Ancillaries form a core feature of IATA’s NDC, which now offers carriers new ways to learn more about their customers and provide them additional services, based on their preferences. These ancillaries are offered at an additional fee and given the small margins in ticketing services, the fees are a large contributing factor to generate profits.
Airlines are always looking for new ways to deliver personalized content to their travelers. Previously, ensuring that their customer’s needs were met or even reaching out to them directly was impossible, on the traditional GDS channels. The new NDC-standard has resolved that issue and have given all the control to the airlines.
As for travel agents, the sale of these hyper-personalized ancillaries may, in the future, even open new avenues to earn direct commissions from NDC-airlines.
So what are some of the Ancillary services that can help boost revenue?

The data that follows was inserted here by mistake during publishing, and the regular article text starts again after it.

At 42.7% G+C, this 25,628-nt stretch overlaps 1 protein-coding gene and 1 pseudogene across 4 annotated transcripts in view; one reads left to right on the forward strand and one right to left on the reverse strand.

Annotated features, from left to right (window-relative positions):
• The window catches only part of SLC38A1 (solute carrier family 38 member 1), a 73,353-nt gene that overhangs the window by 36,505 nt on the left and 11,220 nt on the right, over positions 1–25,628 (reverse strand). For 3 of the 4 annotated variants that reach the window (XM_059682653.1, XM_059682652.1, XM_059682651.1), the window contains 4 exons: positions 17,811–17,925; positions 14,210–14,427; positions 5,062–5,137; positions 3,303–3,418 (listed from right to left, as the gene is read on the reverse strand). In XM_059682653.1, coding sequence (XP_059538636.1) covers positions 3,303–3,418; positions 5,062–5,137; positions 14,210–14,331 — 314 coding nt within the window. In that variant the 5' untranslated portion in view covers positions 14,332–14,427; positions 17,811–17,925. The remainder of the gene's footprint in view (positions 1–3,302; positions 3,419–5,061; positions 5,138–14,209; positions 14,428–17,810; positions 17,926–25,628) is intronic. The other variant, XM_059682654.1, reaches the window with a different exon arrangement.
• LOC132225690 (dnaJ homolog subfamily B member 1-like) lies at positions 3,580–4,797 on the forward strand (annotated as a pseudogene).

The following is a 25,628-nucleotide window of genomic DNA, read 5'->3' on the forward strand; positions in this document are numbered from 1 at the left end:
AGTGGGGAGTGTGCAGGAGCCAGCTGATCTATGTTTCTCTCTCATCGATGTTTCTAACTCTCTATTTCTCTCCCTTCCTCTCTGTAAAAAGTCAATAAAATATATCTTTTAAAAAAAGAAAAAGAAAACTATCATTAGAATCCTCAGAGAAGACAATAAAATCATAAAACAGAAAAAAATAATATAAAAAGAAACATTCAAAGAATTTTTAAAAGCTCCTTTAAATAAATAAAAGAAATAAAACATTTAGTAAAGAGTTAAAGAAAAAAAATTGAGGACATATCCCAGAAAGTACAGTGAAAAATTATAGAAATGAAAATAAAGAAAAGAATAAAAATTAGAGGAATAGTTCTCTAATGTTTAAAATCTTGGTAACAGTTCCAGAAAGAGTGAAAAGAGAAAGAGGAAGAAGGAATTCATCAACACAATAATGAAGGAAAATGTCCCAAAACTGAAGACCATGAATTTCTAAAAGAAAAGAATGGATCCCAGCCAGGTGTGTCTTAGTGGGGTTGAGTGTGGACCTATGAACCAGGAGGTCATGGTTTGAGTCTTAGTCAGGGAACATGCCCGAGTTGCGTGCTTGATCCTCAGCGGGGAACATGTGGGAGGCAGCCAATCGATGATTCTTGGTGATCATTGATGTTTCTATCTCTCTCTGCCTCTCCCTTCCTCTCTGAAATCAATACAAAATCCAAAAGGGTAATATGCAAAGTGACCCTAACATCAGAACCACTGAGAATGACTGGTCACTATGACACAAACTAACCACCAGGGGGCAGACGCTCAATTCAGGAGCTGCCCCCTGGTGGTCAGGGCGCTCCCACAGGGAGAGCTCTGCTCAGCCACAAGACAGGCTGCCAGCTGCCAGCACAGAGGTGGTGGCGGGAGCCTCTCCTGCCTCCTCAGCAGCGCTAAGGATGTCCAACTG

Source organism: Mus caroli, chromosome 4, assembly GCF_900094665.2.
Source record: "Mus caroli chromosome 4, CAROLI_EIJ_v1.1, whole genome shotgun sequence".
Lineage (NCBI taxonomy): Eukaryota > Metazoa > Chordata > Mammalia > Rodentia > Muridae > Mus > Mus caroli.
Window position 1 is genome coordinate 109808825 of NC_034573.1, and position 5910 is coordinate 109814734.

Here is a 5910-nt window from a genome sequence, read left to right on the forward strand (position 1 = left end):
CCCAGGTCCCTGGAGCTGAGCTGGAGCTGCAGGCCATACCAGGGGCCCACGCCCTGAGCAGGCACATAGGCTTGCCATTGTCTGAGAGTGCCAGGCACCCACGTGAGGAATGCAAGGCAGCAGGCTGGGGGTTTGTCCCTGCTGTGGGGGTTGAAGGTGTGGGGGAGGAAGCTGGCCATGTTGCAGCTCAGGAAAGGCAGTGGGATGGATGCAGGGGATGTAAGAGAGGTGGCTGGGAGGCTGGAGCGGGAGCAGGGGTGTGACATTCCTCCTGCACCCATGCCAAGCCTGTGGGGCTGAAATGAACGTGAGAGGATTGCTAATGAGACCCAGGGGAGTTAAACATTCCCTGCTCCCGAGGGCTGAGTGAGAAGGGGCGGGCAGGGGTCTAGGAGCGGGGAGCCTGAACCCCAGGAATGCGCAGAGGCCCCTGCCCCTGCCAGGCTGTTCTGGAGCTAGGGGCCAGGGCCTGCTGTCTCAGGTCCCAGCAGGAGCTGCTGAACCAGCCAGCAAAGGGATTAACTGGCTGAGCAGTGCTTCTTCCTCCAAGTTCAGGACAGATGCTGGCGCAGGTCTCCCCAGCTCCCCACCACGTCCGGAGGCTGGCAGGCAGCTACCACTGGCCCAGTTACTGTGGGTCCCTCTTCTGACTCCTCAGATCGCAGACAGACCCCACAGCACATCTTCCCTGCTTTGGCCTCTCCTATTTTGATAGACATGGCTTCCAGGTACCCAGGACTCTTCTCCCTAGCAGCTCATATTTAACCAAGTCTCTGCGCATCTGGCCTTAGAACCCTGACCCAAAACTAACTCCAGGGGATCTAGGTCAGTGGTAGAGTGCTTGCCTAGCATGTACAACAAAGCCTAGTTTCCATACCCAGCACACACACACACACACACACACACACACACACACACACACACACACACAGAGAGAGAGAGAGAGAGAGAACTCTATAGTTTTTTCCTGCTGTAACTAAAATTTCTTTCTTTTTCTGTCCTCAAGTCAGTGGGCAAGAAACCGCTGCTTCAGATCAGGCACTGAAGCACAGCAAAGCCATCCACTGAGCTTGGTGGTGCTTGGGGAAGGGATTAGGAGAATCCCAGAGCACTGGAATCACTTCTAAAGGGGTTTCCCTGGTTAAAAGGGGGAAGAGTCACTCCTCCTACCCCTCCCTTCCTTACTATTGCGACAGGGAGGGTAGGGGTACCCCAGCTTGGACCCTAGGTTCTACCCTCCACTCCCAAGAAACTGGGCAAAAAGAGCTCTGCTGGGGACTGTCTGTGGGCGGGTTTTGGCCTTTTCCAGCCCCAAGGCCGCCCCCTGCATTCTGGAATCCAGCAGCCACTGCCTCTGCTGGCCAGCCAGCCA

Pre-departure: from applying for visa, exchanging foreign currency, buying travel insurance and ensuring pickup at the airport;
In Flight: on-board sale of meals, baggage check-in and excess baggage, seat upgrades, priority check-ins and screening, paid in-flight entertainment system and access to Wi-Fi;
Airport Services: Easy access to airport services such as free parking, wheelchair assistance, terminal transfers, airport lounge access as well as car hires and local transfers whether with a rent-a-car or taxis;
Ground Services: access to a professional local guide or city tour for access to tourist sites, events, theater tickets and Spa experiences. Access to local public transport with train or bus passes;
Loyalty Programs: Services like free cancellation, guaranteed cashback, priority boarding, business class upgrade and additional free-night stays.
The modern traveler prefers to coordinate their travel needs online and in one place. Offering them these personalized experiences are sure to result in customer satisfaction, which in turn leads to loyalty and retention while also boosting revenues and allowing travel agencies to maintain that much needed competitive edge.